I stare down in confusion. My fingers curl around two smooth shafts of wood--a pair of oars. I don’t know where the oars have come from nor why my hands, littered with cuts and bruises, clutch them so tenaciously. My gaze slides beyond the oars to the small rowboat in which I sit.
On a lake.
I frown. I don’t recognize this place and I have no recollection how I’ve gotten here. Not that that’s a complete surprise. I suffer from sleep terrors and somnambulism--sleepwalking. It’s not unusual for me to wake up confused, alone, and in an unfamiliar place but it is unusual for me to be surrounded by wilderness and drifting in the middle of a fog-choked lake. I’m from Atlanta--and the closest I’ve ever been to “wilderness” is Piedmont Park--and this is far from it. I’ve always feared the woods and being outside at dusk makes me uneasy.
My frown deepens as my gaze shifts back to my marred hands. Where am I? Why is my body aching? And why do I feel a rising sense of terror, an inescapable need to get the hell away from here?
The rowboat bobs gently as I try to recall what’s happened. I was home, in bed--no, about to go to bed. I was afraid to fall asleep, afraid something might happen; afraid someone was looking for me but I can’t recall whom. My mother threatened to give me sleeping pills if I didn’t go to bed and so . . .
I fell asleep.
Or did I?
I sense the memories are there but a haze of pain obscures them. Grimacing, I rub my temples in an effort to massage away my sudden headache. Be logical, Shari. You cannot--you will not--panic. This is nothing new. I just have to do what my psychologist trained me to do. Even though I’d only met with him a handful of times before my parents pulled the expensive plug, I remember the essentials.
Priority One: Don’t panic.
Priority Two: Find help and get back home as soon as possible.
Priority Three: Safety first.
As for the memories, they’ll return at their own pace. I examine my surroundings more thoroughly. Fog, a lake, pine trees and spruce. A few dogwood and oak. No sign of the signature Atlanta skyline. It’s hilly and if I didn’t know better, I’d suspect I was in the mountains of north Georgia, but I couldn’t have wandered that far, could I? Again, I try to remember but pain blocks all attempts.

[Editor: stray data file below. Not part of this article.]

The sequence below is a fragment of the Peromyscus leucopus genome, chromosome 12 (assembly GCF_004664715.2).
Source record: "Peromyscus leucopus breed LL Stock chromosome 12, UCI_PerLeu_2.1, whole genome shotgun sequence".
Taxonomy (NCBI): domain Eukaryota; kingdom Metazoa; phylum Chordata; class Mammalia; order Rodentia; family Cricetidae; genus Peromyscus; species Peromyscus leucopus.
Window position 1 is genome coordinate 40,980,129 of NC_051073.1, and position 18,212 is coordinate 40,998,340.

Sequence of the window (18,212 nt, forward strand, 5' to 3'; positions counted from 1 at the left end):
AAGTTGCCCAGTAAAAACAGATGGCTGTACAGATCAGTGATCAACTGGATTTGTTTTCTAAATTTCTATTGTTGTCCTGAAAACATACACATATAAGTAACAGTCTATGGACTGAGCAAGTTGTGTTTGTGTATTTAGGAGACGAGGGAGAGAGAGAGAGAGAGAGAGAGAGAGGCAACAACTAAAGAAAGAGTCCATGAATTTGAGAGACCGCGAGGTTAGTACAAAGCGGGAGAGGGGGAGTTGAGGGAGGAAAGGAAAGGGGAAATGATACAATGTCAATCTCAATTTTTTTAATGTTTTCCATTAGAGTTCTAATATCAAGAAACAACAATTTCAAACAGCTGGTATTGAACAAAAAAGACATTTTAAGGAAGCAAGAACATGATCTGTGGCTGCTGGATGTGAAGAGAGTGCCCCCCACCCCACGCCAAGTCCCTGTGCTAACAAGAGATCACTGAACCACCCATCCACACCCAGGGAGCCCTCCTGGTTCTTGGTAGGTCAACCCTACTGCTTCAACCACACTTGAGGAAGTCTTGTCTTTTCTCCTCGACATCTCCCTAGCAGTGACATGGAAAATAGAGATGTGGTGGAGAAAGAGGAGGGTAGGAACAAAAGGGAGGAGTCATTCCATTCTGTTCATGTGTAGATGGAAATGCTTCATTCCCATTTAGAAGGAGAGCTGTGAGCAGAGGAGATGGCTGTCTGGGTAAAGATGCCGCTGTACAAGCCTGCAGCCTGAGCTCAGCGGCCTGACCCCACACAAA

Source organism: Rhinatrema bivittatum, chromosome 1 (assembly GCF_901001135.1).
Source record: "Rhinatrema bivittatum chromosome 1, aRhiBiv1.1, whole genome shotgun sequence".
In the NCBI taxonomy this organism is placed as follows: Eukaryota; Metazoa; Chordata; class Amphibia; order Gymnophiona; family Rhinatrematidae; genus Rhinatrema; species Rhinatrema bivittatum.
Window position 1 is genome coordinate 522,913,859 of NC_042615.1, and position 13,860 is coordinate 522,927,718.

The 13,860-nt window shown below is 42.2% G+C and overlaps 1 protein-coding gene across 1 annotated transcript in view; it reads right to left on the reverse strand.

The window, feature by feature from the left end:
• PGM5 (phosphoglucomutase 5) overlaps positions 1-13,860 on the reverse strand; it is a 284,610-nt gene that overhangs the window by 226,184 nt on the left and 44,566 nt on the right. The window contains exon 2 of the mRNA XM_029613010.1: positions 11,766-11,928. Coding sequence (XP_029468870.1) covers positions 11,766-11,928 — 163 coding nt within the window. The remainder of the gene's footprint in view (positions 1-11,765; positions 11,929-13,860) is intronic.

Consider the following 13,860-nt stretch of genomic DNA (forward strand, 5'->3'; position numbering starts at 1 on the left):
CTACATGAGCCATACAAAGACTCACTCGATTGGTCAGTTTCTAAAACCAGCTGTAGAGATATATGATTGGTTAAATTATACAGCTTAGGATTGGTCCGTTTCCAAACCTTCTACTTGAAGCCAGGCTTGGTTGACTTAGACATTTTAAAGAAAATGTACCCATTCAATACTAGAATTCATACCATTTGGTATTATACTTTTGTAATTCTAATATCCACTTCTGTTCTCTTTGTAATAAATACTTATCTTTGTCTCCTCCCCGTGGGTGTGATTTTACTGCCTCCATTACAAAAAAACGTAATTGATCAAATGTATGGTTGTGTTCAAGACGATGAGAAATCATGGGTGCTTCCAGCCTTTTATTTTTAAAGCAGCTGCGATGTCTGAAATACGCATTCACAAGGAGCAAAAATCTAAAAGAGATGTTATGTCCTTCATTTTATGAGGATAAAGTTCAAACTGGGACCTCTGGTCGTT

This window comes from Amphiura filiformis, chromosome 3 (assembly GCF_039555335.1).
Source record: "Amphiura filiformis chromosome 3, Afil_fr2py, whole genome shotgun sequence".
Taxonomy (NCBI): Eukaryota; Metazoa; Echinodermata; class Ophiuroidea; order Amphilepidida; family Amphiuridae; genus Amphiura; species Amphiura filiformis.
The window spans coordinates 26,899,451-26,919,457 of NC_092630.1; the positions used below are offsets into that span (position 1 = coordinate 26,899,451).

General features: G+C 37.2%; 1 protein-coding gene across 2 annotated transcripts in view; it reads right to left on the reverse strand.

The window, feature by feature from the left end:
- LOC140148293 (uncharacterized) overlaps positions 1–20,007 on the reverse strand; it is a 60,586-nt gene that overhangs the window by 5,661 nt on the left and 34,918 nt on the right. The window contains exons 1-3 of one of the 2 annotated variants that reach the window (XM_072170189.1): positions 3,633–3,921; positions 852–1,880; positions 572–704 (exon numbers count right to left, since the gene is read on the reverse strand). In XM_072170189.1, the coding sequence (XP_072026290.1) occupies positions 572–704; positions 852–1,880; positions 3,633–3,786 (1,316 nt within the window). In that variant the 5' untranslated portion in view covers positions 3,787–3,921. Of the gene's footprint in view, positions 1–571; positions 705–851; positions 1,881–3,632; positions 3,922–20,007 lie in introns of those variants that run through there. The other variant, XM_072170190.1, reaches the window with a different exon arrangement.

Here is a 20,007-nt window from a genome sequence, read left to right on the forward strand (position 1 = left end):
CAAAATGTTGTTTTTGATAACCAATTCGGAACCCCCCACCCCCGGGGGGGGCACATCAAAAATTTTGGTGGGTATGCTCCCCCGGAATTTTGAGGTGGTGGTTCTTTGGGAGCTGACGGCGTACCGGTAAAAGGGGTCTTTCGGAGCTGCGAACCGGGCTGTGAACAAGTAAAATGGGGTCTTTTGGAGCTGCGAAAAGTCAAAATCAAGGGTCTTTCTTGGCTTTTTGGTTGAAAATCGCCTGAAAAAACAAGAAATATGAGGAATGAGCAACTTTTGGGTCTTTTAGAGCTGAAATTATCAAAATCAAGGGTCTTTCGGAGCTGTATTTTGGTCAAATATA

Alright, Shari, you just need to find someone to help you until the amnesia passes. My stomach growls and I clear my dry throat. Right. Maybe some food and water, too.
I dip the oars into the muddy water and pull, dragging myself across the lake towards a dock I’ve spied. Above me the stars multiply as darkness settles in. Around me nocturnal creatures stir: crickets, a hoot of an owl, the screech of birds. Relaxing sounds, ordinarily, but it only increases my fear. Something isn’t right. I’m not supposed to be here.
Wherever “here” is.
I ease up to the side of the dock. As I release the oars, a slip of yellowed paper drifts onto the dingy hull of the rowboat. I pick it up. It’s soft, crumpled. How in the world could I have missed this? Unfolding the paper, I scan the careful script. My heart jumps into my throat and cowers there.
You are being hunted, Shari.
“Hunted?” The words curdle in my stomach and my hands tremble. This isn’t my handwriting greeting me. I have a habit of talking to myself, sure, but I’d never write to myself in the third person. I devour the note, growing colder and more frightened the more I read.
Right now you must get as far from the lake as you can, and seek no help until the disorientation passes. I am impaired from telling you who is chasing you and why, but believe me when I say He is dangerous and must not find you again. He, and those He controls, will try to stop what you have been sent to do. You cannot allow this to happen. When you remember what has occurred, find the medium that can channel me.
The warning ends with no signature. My mind reels with even more questions. Who is “He” and what does the writer mean by “those He controls”?
Pain lances through my head, settling in my eyes and I back away from the swirling mist barring my memories. Whoever wrote the note is right. I have no idea what’s happening and my not knowing could mean my death.
I was wrong before. This isn’t normal at all.